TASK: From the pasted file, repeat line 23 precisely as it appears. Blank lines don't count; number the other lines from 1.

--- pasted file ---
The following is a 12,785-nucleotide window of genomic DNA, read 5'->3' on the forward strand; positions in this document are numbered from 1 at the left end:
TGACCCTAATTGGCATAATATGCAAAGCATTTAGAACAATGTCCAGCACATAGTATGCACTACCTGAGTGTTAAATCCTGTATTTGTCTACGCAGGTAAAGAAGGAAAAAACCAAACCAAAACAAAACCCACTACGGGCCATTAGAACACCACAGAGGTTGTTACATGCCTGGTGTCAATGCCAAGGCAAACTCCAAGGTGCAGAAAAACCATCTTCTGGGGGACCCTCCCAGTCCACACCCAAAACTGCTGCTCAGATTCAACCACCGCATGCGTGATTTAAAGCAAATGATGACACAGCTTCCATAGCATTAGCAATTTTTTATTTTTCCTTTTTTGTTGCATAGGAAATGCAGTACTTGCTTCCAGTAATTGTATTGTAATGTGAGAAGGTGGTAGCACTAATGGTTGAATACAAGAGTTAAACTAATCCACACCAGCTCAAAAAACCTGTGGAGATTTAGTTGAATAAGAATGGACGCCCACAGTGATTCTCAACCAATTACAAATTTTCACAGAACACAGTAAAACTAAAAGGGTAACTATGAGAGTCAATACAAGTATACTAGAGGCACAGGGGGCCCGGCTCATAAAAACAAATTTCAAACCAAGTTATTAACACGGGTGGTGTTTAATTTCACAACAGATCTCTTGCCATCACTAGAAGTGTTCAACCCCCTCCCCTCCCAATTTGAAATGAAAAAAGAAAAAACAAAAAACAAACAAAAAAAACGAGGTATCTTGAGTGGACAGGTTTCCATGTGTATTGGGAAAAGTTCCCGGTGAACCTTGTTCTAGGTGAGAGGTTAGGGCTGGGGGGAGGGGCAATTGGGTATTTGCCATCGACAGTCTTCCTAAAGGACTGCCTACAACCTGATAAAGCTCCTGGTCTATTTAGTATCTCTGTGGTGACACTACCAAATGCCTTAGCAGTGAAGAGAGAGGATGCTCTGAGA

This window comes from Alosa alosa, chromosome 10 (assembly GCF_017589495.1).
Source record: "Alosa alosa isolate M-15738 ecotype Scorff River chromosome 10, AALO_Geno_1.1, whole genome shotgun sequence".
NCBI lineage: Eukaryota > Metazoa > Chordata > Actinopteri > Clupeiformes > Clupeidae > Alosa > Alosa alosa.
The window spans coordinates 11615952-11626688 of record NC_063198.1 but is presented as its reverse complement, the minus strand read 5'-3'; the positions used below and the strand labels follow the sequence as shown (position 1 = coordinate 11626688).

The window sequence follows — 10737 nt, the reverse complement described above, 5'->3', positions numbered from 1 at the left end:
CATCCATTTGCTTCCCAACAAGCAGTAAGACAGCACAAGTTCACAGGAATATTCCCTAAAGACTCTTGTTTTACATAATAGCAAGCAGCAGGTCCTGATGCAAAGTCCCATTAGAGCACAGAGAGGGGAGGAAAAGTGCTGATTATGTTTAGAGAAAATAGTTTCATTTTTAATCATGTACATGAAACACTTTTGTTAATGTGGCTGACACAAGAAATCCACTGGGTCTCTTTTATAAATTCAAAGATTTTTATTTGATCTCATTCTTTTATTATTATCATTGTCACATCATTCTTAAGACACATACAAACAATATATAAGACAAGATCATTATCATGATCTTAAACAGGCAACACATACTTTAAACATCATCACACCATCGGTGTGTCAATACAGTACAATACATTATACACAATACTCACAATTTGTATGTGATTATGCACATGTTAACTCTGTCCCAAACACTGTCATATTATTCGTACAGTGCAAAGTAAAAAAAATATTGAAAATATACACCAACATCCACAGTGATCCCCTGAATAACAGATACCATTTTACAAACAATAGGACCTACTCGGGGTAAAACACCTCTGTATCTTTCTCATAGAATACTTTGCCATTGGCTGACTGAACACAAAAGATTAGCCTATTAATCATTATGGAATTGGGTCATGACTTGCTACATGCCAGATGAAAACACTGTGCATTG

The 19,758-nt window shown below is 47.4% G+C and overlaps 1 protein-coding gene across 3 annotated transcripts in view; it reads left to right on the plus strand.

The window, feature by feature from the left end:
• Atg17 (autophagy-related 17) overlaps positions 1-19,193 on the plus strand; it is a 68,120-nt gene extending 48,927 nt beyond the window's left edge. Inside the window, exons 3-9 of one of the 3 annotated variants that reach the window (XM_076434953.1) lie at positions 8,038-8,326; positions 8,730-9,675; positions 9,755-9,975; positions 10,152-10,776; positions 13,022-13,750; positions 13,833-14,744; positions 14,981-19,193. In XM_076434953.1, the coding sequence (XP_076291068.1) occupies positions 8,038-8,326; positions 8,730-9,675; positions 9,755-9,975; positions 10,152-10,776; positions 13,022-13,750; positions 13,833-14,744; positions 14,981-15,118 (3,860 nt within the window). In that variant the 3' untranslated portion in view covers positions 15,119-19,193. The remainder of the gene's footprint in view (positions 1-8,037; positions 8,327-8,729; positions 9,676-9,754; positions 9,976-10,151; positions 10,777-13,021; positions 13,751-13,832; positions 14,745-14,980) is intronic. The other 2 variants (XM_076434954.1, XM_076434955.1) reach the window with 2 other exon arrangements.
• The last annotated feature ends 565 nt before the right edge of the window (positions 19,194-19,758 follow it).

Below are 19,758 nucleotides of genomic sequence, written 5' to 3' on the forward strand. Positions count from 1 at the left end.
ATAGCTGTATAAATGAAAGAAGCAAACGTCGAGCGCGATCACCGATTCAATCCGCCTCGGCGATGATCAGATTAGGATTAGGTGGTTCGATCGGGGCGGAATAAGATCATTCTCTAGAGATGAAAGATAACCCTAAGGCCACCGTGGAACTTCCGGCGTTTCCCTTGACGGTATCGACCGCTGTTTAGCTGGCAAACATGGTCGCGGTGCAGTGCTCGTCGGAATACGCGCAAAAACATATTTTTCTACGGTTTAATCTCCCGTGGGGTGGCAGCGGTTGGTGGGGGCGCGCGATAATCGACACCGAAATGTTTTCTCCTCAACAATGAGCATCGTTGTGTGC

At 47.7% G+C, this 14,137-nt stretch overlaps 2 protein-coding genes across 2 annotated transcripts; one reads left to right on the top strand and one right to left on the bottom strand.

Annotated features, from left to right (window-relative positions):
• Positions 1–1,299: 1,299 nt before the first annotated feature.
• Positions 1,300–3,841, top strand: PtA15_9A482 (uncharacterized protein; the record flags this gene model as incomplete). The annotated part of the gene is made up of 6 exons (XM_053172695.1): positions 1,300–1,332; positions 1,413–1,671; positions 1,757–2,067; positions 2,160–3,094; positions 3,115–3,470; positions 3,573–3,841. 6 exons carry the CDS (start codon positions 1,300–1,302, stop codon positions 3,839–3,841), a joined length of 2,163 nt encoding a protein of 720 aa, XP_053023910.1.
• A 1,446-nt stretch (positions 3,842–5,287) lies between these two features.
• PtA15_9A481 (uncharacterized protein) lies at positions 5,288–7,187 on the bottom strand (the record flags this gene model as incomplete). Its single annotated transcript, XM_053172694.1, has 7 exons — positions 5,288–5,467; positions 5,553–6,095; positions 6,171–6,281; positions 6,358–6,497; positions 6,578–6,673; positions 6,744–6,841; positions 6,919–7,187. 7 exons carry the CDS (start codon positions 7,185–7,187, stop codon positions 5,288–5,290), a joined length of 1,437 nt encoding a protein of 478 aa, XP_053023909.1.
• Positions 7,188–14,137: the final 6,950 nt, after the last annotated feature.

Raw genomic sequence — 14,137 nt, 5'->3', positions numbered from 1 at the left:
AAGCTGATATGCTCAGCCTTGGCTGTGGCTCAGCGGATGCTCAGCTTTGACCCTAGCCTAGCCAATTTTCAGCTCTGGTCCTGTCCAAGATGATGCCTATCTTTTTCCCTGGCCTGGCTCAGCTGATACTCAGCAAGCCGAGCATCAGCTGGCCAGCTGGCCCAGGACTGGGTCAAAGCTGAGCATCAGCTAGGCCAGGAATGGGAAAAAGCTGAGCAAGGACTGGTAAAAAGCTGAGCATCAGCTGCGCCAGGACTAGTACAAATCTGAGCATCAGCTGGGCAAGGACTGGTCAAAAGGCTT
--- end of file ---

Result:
AAGCTGATATGCTCAGCCTTGGCTGTGGCTCAGCGGATGCTCAGCTTTGACCCTAGCCTAGCCAATTTTCAGCTCTGGTCCTGTCCAAGATGATGCCTATCTTTTTCCCTGGCCTGGCTCAGCTGATACTCAGCAAGCCGAGCATCAGCTGGCCAGCTGGCCCAGGACTGGGTCAAAGCTGAGCATCAGCTAGGCCAGGAATGGGAAAAAGCTGAGCAAGGACTGGTAAAAAGCTGAGCATCAGCTGCGCCAGGACTAGTACAAATCTGAGCATCAGCTGGGCAAGGACTGGTCAAAAGGCTT